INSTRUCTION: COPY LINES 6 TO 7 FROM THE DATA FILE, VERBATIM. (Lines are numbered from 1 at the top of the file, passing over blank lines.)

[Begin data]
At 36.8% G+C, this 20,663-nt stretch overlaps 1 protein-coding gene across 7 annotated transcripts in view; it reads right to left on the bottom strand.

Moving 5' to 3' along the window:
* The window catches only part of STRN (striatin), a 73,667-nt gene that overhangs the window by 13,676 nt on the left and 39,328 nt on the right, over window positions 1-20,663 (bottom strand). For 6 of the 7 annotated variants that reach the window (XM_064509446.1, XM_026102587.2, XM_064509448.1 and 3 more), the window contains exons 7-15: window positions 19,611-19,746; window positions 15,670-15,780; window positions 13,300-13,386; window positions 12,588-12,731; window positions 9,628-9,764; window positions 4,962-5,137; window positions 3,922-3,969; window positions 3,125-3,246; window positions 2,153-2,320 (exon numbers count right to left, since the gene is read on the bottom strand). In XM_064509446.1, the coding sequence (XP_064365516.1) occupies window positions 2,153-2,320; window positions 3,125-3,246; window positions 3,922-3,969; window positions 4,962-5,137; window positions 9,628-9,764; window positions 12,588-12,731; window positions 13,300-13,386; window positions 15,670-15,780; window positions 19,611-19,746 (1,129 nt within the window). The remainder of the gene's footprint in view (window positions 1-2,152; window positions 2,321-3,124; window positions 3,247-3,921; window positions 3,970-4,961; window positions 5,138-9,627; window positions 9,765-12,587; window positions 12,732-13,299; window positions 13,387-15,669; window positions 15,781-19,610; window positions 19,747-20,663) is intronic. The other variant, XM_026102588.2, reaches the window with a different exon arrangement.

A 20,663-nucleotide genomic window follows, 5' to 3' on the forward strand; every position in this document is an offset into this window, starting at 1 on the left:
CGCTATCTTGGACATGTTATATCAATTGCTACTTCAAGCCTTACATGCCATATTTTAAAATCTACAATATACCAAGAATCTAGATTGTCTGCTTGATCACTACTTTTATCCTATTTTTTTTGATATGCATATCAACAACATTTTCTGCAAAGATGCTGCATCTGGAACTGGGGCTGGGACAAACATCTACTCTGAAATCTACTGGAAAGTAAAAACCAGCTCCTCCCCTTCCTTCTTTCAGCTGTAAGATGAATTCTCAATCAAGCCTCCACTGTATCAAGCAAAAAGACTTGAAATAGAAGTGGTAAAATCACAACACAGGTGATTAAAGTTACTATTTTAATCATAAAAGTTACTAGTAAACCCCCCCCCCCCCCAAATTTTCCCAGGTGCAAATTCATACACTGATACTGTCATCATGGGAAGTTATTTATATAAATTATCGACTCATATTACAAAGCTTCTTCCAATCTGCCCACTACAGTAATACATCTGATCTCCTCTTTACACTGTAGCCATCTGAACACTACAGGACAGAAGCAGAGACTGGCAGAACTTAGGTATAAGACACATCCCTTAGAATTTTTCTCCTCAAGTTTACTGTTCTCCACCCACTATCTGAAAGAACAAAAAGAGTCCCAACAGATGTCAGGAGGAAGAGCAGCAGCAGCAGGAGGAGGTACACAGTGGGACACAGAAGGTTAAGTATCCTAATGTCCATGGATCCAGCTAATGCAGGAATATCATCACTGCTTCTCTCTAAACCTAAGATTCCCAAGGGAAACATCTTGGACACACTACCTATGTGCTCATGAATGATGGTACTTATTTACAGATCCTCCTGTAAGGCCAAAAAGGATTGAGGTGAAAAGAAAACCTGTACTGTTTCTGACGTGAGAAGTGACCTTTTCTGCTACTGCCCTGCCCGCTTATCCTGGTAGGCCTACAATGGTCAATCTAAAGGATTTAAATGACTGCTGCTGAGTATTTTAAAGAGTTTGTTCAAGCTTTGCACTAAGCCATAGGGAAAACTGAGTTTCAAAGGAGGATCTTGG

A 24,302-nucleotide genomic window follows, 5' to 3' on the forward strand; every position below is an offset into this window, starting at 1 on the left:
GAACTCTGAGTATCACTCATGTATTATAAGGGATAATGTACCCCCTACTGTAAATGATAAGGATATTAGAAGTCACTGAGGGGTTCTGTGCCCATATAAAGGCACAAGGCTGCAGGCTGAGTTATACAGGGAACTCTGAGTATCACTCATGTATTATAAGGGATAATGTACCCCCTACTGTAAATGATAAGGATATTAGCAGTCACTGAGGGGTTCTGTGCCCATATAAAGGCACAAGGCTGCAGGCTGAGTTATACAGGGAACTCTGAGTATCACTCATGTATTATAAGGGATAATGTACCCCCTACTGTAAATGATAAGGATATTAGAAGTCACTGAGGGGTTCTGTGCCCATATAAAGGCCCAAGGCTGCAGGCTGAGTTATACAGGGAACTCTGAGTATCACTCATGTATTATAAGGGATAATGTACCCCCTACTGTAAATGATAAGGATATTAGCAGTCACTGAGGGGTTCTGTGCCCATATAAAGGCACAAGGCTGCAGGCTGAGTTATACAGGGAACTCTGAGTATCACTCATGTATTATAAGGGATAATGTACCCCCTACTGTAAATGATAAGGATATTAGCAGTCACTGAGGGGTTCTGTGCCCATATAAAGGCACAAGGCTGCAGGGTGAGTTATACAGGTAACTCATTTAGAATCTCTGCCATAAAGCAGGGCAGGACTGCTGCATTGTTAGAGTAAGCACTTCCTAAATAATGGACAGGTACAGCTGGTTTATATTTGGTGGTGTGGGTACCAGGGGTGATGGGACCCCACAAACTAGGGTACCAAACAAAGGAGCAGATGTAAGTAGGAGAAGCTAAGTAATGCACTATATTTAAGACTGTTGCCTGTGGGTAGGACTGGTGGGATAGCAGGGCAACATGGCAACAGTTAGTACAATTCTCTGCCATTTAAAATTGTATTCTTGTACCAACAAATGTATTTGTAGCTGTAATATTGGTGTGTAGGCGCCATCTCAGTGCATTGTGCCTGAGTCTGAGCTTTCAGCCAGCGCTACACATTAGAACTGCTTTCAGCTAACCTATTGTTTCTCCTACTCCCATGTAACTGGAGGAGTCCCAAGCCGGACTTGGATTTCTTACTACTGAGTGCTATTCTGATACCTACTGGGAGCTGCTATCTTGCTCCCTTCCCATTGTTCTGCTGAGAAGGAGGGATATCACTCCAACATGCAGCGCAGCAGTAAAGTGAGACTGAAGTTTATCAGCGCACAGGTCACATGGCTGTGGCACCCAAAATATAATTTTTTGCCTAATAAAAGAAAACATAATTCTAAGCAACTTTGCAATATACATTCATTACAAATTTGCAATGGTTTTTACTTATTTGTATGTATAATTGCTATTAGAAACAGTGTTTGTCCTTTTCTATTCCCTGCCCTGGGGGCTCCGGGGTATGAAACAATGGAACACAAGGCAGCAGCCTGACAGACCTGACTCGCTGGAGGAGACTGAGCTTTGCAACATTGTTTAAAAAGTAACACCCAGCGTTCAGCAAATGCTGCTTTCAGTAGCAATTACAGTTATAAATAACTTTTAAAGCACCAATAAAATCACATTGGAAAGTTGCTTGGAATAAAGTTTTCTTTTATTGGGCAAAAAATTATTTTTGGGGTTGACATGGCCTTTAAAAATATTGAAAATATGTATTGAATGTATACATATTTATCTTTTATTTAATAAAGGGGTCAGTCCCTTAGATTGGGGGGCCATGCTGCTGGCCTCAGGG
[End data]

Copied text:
A 24,302-nucleotide genomic window follows, 5' to 3' on the forward strand; every position below is an offset into this window, starting at 1 on the left:
GAACTCTGAGTATCACTCATGTATTATAAGGGATAATGTACCCCCTACTGTAAATGATAAGGATATTAGAAGTCACTGAGGGGTTCTGTGCCCATATAAAGGCACAAGGCTGCAGGCTGAGTTATACAGGGAACTCTGAGTATCACTCATGTATTATAAGGGATAATGTACCCCCTACTGTAAATGATAAGGATATTAGCAGTCACTGAGGGGTTCTGTGCCCATATAAAGGCACAAGGCTGCAGGCTGAGTTATACAGGGAACTCTGAGTATCACTCATGTATTATAAGGGATAATGTACCCCCTACTGTAAATGATAAGGATATTAGAAGTCACTGAGGGGTTCTGTGCCCATATAAAGGCCCAAGGCTGCAGGCTGAGTTATACAGGGAACTCTGAGTATCACTCATGTATTATAAGGGATAATGTACCCCCTACTGTAAATGATAAGGATATTAGCAGTCACTGAGGGGTTCTGTGCCCATATAAAGGCACAAGGCTGCAGGCTGAGTTATACAGGGAACTCTGAGTATCACTCATGTATTATAAGGGATAATGTACCCCCTACTGTAAATGATAAGGATATTAGCAGTCACTGAGGGGTTCTGTGCCCATATAAAGGCACAAGGCTGCAGGGTGAGTTATACAGGTAACTCATTTAGAATCTCTGCCATAAAGCAGGGCAGGACTGCTGCATTGTTAGAGTAAGCACTTCCTAAATAATGGACAGGTACAGCTGGTTTATATTTGGTGGTGTGGGTACCAGGGGTGATGGGACCCCACAAACTAGGGTACCAAACAAAGGAGCAGATGTAAGTAGGAGAAGCTAAGTAATGCACTATATTTAAGACTGTTGCCTGTGGGTAGGACTGGTGGGATAGCAGGGCAACATGGCAACAGTTAGTACAATTCTCTGCCATTTAAAATTGTATTCTTGTACCAACAAATGTATTTGTAGCTGTAATATTGGTGTGTAGGCGCCATCTCAGTGCATTGTGCCTGAGTCTGAGCTTTCAGCCAGCGCTACACATTAGAACTGCTTTCAGCTAACCTATTGTTTCTCCTACTCCCATGTAACTGGAGGAGTCCCAAGCCGGACTTGGATTTCTTACTACTGAGTGCTATTCTGATACCTACTGGGAGCTGCTATCTTGCTCCCTTCCCATTGTTCTGCTGAGAAGGAGGGATATCACTCCAACATGCAGCGCAGCAGTAAAGTGAGACTGAAGTTTATCAGCGCACAGGTCACATGGCTGTGGCACCCAAAATATAATTTTTTGCCTAATAAAAGAAAACATAATTCTAAGCAACTTTGCAATATACATTCATTACAAATTTGCAATGGTTTTTACTTATTTGTATGTATAATTGCTATTAGAAACAGTGTTTGTCCTTTTCTATTCCCTGCCCTGGGGGCTCCGGGGTATGAAACAATGGAACACAAGGCAGCAGCCTGACAGACCTGACTCGCTGGAGGAGACTGAGCTTTGCAACATTGTTTAAAAAGTAACACCCAGCGTTCAGCAAATGCTGCTTTCAGTAGCAATTACAGTTATAAATAACTTTTAAAGCACCAATAAAATCACATTGGAAAGTTGCTTGGAATAAAGTTTTCTTTTATTGGGCAAAAAATTATTTTTGGGGTTGACATGGCCTTTAAAAATATTGAAAATATGTATTGAATGTATACATATTTATCTTTTATTTAATAAAGGGGTCAGTCCCTTAGATTGGGGGGCCATGCTGCTGGCCTCAGGG